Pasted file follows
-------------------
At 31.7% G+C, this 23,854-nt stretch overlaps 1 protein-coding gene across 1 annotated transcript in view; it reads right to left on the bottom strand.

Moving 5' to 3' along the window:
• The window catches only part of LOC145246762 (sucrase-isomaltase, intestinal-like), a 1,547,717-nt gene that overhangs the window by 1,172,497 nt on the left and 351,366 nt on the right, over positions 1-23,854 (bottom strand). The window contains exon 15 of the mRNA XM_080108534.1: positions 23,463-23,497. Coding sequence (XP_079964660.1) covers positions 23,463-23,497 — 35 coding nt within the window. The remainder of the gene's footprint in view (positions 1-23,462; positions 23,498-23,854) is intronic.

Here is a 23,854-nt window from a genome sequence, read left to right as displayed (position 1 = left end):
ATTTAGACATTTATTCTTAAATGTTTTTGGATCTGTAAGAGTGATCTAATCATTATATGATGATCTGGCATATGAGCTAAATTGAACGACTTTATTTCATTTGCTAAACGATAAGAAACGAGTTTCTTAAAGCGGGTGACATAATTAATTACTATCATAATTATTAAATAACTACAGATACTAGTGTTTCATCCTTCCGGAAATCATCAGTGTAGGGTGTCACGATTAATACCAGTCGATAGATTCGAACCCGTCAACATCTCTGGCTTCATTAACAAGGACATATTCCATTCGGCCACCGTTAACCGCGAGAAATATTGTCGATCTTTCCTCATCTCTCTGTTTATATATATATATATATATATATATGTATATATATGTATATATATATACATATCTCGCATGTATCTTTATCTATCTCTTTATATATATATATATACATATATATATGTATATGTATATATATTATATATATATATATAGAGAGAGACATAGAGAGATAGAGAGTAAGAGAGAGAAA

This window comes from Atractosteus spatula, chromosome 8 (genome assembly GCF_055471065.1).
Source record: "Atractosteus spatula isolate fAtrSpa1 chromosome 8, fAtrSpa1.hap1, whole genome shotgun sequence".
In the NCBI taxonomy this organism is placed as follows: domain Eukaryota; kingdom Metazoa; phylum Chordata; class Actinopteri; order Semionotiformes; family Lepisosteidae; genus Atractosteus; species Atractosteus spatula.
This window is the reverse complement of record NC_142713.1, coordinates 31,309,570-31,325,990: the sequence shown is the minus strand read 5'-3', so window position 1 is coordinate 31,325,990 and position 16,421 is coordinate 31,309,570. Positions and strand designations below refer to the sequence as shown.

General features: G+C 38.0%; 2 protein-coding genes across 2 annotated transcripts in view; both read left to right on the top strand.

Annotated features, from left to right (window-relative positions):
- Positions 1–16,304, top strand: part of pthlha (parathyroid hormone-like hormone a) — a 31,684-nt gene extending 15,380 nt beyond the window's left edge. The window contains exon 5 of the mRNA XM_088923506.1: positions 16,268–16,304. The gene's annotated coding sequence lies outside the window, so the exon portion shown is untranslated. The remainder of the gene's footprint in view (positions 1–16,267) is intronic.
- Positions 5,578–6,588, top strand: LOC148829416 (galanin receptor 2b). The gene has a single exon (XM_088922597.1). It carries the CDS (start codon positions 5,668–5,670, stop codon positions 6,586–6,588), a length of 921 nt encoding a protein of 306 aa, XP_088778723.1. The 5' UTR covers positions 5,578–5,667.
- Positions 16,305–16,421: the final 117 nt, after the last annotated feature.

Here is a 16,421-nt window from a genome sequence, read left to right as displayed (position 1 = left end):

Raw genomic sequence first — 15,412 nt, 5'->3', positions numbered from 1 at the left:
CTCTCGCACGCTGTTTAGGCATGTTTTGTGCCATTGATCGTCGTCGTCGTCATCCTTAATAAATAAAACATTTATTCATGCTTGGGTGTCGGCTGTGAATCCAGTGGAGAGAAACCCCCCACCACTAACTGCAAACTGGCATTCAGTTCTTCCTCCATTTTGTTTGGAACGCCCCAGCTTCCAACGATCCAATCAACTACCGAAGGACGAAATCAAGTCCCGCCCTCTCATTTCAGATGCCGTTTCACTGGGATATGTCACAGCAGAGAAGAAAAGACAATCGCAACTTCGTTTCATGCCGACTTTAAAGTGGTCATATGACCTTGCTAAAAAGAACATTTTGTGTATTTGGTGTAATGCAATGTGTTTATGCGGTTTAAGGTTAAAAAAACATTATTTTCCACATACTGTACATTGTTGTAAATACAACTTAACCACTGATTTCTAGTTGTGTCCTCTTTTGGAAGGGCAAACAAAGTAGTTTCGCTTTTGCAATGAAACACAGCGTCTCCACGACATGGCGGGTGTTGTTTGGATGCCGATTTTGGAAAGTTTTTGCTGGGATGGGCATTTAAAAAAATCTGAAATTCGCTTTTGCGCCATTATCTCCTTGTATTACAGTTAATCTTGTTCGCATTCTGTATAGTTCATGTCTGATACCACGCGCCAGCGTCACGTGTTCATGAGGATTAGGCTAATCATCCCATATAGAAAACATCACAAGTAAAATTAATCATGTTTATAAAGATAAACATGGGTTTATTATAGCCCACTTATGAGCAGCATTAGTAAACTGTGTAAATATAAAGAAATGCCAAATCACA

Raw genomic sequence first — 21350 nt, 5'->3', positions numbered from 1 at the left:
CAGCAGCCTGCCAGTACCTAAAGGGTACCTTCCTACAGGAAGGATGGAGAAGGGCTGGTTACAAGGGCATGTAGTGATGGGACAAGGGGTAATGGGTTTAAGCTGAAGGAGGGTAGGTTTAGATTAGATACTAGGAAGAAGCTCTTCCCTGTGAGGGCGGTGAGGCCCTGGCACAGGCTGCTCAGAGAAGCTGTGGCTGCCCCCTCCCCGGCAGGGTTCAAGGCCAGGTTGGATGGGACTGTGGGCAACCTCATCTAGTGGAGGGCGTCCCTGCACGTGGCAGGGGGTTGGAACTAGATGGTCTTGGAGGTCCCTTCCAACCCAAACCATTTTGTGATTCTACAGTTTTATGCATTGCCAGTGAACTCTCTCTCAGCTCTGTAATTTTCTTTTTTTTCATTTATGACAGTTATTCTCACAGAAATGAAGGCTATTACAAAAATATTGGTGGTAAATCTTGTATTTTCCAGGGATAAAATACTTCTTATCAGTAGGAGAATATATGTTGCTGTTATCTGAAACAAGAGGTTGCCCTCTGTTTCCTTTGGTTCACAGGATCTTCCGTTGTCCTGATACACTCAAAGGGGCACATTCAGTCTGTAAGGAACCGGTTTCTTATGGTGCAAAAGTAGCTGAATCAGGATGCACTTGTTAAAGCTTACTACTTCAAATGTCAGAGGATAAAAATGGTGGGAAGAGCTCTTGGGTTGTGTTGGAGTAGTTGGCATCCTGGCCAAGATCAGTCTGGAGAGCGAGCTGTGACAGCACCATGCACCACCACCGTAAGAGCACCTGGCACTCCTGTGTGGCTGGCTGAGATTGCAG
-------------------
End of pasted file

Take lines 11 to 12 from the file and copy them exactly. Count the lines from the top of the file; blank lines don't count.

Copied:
Annotated features, from left to right (window-relative positions):
- Positions 1–16,304, top strand: part of pthlha (parathyroid hormone-like hormone a) — a 31,684-nt gene extending 15,380 nt beyond the window's left edge. The window contains exon 5 of the mRNA XM_088923506.1: positions 16,268–16,304. The gene's annotated coding sequence lies outside the window, so the exon portion shown is untranslated. The remainder of the gene's footprint in view (positions 1–16,267) is intronic.